EPA expands testing of ‘forever chemicals’ in drinking water

By E.A. Crunden | 12/20/2021 04:15 PM EST

EPA is expanding testing efforts for "forever chemicals" in the nation's drinking water systems.

A glass of water is filled at a kitchen tap.

A glass of water is filled at a kitchen tap. Cate Gillon/Getty Images

EPA is expanding testing efforts for "forever chemicals" in the nation’s drinking water systems.

Administrator Michael Regan said in an announcement today that the agency has finalized a rule establishing drinking water monitoring for 29 per- and polyfluoroalkyl substances and lithium. One of the PFAS is HFPO-DA, better known as GenX, a chemical infamous for contaminating drinking water in North Carolina when Regan ran the state’s environment agency.

In a statement, Regan emphasized EPA’s work on PFAS and pointed to the new rule as further demonstration that the Biden administration is prioritizing a crackdown on the chemicals.


“At EPA, we are advancing the science and the monitoring that are necessary to protect all communities from PFAS,” he said. “With the data provided by this rule, EPA will be able to develop better regulations while the agency, states, and our local partners will be able to make protective public health decisions that are grounded in science.”

The Fifth Unregulated Contaminant Monitoring Rule, or UCMR 5, has been in the works for some time. Under former President Trump, EPA proposed that utilities be required to test for those 29 PFAS and lithium between 2023 and 2025 (E&E News PM, Jan. 20). When President Biden released his first regulatory agenda in June, EPA also stated it intended to finalize UCMR 5 by the end of this year (Greenwire, June 11).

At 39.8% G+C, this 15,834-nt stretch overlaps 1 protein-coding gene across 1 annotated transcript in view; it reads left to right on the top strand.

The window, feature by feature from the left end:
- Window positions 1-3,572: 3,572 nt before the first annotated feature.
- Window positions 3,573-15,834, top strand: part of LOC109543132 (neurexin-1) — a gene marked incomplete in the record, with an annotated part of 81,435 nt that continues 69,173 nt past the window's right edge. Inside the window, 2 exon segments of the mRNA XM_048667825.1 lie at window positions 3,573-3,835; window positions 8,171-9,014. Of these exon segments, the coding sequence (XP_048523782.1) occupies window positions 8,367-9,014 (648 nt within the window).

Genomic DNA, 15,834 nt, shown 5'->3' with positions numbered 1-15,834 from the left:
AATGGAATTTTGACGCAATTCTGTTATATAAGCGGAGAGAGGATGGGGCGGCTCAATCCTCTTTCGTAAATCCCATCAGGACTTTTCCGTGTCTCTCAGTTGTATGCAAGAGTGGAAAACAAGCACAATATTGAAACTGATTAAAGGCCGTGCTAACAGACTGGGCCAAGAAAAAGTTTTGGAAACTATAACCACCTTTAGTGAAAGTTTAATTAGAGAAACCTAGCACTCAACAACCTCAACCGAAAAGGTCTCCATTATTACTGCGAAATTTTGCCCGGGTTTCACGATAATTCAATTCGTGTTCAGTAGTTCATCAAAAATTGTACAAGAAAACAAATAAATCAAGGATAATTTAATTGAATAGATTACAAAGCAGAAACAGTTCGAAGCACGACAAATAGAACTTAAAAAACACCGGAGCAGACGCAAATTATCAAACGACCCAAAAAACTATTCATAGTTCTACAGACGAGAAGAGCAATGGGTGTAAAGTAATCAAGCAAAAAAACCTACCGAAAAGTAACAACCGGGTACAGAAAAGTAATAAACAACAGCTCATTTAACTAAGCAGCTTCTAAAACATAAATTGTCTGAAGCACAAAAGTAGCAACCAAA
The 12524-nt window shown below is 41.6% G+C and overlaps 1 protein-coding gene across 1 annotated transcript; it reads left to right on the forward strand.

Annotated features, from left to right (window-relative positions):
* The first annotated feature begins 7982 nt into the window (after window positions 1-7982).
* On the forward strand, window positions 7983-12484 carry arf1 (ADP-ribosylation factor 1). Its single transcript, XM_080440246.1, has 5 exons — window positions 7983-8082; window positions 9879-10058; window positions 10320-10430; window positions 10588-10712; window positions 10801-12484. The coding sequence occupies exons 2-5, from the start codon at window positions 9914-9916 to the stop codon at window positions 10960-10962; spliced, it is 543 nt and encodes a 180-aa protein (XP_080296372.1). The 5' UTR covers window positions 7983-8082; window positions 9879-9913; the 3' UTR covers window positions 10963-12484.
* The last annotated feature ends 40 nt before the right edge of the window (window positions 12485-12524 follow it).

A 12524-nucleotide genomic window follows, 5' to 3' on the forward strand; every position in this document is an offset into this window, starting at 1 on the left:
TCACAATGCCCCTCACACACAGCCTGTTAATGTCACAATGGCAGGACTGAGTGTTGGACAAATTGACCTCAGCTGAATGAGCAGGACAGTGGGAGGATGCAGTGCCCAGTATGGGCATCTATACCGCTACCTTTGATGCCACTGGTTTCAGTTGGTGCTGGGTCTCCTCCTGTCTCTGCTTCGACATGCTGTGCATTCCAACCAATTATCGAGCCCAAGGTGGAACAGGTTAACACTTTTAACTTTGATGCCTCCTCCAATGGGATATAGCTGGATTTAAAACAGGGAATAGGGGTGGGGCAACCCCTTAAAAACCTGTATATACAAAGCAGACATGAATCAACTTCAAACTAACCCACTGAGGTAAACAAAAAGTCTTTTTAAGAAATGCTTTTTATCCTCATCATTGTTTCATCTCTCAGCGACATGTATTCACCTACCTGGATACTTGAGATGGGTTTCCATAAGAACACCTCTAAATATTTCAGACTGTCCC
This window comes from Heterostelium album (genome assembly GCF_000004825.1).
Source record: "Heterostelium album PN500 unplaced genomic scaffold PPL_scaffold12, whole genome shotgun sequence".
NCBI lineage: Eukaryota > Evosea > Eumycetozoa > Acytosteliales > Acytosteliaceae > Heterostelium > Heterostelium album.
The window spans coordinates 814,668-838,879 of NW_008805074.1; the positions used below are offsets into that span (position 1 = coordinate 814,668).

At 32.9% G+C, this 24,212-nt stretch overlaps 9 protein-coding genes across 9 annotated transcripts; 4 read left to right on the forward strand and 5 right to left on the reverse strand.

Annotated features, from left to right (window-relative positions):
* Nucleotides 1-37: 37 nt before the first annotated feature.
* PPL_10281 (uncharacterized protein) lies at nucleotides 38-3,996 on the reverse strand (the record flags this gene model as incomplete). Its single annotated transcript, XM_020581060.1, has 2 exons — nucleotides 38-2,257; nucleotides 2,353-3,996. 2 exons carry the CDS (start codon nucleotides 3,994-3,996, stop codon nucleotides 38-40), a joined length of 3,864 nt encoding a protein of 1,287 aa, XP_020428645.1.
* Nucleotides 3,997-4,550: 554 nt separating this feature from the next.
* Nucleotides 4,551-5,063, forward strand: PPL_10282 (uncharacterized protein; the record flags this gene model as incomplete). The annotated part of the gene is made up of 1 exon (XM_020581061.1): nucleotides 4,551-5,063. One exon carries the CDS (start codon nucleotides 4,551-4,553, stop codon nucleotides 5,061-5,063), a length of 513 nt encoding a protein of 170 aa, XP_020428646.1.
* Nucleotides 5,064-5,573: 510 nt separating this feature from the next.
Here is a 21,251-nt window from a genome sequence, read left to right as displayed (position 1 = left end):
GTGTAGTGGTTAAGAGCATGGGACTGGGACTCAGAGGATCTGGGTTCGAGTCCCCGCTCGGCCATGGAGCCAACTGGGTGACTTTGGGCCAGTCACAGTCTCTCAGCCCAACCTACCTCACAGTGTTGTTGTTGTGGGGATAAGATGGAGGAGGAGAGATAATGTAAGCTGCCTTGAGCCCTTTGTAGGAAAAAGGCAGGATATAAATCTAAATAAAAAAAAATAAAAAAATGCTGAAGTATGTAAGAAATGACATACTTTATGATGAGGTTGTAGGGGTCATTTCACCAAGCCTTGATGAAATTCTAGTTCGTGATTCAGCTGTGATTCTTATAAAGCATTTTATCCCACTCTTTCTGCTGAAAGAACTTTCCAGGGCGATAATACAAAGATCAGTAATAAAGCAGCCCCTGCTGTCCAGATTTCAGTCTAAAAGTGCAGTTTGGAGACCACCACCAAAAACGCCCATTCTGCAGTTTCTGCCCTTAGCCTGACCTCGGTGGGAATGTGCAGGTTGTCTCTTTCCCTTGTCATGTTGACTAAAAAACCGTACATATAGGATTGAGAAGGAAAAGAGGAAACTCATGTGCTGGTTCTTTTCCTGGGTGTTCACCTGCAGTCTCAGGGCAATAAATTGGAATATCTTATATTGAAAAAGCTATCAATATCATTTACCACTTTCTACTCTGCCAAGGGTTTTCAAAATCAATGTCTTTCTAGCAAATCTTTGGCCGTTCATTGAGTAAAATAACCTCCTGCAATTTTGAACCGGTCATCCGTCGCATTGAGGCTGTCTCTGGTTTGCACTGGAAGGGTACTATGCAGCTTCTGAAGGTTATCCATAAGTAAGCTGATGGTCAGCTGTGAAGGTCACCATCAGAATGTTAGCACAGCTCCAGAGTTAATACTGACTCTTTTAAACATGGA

EPA uses its Unregulated Contaminant Monitoring Rule to assess those pollutants in drinking water. Under the Safe Drinking Water Act, all drinking water systems serving between 3,300 and 10,000 people are required to participate in UCMR actions. Subject to funding and laboratory capacity, EPA also looks at a representative sample of smaller drinking water systems around the country.

Data collected through UCMR 5 will help the agency understand "the frequency and magnitude" of PFAS and lithium in drinking water systems, EPA said. While many of the chemicals subject to testing will be unfamiliar to the public, others have generated headlines and uproar. In addition to GenX, for example, the list includes the two most notorious of the chemicals, PFOA and PFOS. Both compounds are linked to widespread national contamination and severe health impacts like certain cancers and kidney disease.

Also included is PFBS, a compound that was the subject of a much-panned Trump administration health assessment swiftly clawed back under Biden (Greenwire, Sept. 1).

Expanded monitoring will help the agency as it conducts both state and regional assessments looking at contamination. That component carries significant environmental justice implications, as EPA will be looking at where pollution in drinking water is intersecting with other burdens plaguing vulnerable communities.

Final results from the effort will be reported to the public through 2026.